When you’re starting out in your career, looking over the fence to see how your peers are doing is somewhat unavoidable. Who’s doing well? Who is getting the big parts? Who is climbing the ladder fastest?
There’s also a commendable philosophy held by many high-flying actors of the importance of ‘sending the elevator back down‘.
In fact I remember a time from drama school where a group of friends made a pact that whoever should break-through into the mainstream first would throw a rope to the others and help them up the ladder.
In this story from Kevin Costner on the Graham Norton Show he explains a time when he did exactly that for a close, if not irritating, writer friend of his:
We all have friends that you start out with and it’s like ‘who gets there first’ right? And there’s a lot of friends behind us and you try to find a way to help them. I remember one of my friends was a writer and I tried to help him, sent him on a lot of courses, got him into jobs, and the reports coming back were that he just ended up pissing everybody off!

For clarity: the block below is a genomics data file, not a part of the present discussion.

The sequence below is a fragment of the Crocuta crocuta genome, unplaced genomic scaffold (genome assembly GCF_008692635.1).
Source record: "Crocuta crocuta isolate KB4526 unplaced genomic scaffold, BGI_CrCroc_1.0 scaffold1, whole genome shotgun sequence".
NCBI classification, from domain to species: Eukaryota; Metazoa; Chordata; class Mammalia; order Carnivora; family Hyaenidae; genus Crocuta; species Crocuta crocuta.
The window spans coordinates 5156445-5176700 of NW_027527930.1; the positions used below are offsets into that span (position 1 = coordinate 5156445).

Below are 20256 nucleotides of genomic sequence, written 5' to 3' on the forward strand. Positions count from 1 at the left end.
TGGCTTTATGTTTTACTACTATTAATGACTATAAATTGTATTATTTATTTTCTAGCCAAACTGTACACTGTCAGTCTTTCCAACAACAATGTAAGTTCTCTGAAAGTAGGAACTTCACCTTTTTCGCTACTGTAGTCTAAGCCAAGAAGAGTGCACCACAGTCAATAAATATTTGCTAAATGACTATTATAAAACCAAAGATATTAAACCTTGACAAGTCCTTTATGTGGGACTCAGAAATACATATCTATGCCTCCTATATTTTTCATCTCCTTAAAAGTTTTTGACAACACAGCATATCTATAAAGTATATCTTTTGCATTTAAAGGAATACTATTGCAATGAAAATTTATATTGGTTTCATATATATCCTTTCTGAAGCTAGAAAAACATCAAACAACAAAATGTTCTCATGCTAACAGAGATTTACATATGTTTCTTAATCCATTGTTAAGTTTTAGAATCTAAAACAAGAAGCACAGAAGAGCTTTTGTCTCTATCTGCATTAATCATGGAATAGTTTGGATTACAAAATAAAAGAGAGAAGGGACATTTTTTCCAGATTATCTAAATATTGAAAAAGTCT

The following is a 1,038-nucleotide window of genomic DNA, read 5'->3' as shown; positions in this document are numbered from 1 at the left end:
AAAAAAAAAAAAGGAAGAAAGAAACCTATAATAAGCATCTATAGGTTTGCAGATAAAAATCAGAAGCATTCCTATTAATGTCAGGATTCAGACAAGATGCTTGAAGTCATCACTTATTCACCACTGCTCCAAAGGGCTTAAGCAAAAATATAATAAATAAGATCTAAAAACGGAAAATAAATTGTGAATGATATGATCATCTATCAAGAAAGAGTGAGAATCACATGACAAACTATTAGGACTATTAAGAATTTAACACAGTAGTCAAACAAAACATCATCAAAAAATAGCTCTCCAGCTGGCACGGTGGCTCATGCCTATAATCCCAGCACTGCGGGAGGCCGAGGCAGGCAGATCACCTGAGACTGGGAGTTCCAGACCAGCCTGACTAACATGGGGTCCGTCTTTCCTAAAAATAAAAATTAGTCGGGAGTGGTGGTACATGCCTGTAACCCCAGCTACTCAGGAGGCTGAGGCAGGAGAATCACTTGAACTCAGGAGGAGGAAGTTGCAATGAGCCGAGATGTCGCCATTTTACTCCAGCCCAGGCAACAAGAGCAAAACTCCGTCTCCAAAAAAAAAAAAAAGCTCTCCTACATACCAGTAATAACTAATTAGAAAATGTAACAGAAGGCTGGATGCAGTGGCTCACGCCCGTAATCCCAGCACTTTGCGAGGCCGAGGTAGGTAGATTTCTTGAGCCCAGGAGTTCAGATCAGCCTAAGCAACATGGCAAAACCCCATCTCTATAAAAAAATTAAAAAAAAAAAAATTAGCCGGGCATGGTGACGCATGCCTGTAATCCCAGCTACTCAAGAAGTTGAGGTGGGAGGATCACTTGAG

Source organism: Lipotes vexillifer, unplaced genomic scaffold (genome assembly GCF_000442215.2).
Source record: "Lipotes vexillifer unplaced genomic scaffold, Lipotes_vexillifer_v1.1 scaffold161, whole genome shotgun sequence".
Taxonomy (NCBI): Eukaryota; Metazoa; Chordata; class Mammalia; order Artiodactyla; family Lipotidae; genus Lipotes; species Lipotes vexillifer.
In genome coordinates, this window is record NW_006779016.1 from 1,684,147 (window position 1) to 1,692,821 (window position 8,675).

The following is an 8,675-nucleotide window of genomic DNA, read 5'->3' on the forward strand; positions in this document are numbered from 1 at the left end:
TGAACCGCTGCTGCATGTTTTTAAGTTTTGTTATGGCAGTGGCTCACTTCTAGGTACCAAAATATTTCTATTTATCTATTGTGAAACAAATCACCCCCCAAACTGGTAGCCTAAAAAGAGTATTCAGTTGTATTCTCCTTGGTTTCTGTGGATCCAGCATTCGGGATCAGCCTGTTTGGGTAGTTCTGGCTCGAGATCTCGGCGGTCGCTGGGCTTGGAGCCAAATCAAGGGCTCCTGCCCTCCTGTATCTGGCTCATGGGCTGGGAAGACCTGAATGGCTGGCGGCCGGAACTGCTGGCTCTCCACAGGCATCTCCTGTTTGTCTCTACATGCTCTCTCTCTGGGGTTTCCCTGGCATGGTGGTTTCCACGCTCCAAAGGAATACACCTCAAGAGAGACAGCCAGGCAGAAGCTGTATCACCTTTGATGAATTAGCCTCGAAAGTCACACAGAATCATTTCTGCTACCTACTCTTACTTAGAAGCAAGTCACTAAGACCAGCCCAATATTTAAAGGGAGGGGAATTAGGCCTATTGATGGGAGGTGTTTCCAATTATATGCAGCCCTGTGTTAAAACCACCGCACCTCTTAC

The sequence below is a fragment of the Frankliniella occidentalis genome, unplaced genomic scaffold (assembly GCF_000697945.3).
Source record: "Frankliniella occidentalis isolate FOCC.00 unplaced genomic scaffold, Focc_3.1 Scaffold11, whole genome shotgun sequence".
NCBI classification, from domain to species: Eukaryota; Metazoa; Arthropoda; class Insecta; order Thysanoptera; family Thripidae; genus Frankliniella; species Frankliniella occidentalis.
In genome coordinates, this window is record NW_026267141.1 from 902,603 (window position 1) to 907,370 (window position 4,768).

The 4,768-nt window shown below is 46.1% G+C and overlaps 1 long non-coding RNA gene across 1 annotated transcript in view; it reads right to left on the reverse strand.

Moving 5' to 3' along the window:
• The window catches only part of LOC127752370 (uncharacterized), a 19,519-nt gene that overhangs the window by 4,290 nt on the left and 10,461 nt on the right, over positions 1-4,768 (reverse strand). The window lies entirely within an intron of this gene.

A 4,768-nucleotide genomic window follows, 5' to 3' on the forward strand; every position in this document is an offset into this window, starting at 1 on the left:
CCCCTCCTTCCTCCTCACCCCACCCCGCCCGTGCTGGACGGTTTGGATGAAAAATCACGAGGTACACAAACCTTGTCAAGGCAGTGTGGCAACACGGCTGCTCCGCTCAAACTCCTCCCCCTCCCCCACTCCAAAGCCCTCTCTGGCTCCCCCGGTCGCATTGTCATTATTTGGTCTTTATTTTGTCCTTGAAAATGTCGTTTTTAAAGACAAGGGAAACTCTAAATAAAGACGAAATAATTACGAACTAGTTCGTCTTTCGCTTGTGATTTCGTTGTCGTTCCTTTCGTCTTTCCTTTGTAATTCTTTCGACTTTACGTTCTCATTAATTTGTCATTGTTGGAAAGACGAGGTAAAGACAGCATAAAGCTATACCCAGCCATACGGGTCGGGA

After repeated instances of said friend embarrassing Costner, a heated argument ended in a tussle at Costner’s LA home:
He said one more thing to me that really crossed the line – I mean it’s easy to put Hollywood down – and he crossed the line with a friend of mine and that was it, I like had him up against the wall. A few weeks later after the tension had died down, the friend in question gets back in touch and says ‘Look man, I need a place to stay, can I crash at yours?’ I say sure.
The offer of a few nights stay turned out to be several months, all the while writer-friend was writing and writing and writing, working day and night and trying to get Costner to read it – each time Costner refused. Eventually, with everyone’s patience wearing thin, friend had outstayed his welcome and Costner asked him to leave. As a parting request friend said ‘please read my screenplay’. Costner said no.
In the end he rings me up and he’s in Arizona working in some Chinese restaurant washing dishes. I don’t know if you’ve ever worked in a Chinese restaurant washing dishes but there’s a lot of them! He asked for my help again, I sent him sleeping bags, money, still trying to help him out. He says ‘Have you read my screenplay?’ I said no. I said ‘READ IT!’ So I did….and it was Dances With Wolves.
The friend in question was Michael Blake who went on to adapt his novel to a screenplay by the same name winning a Best Writer Oscar, the much prized Best Picture Oscar and earning COSTNER his first and only Best Director Oscar.
SEND THE ELEVATOR BACK DOWN. EVERYBODY WINS.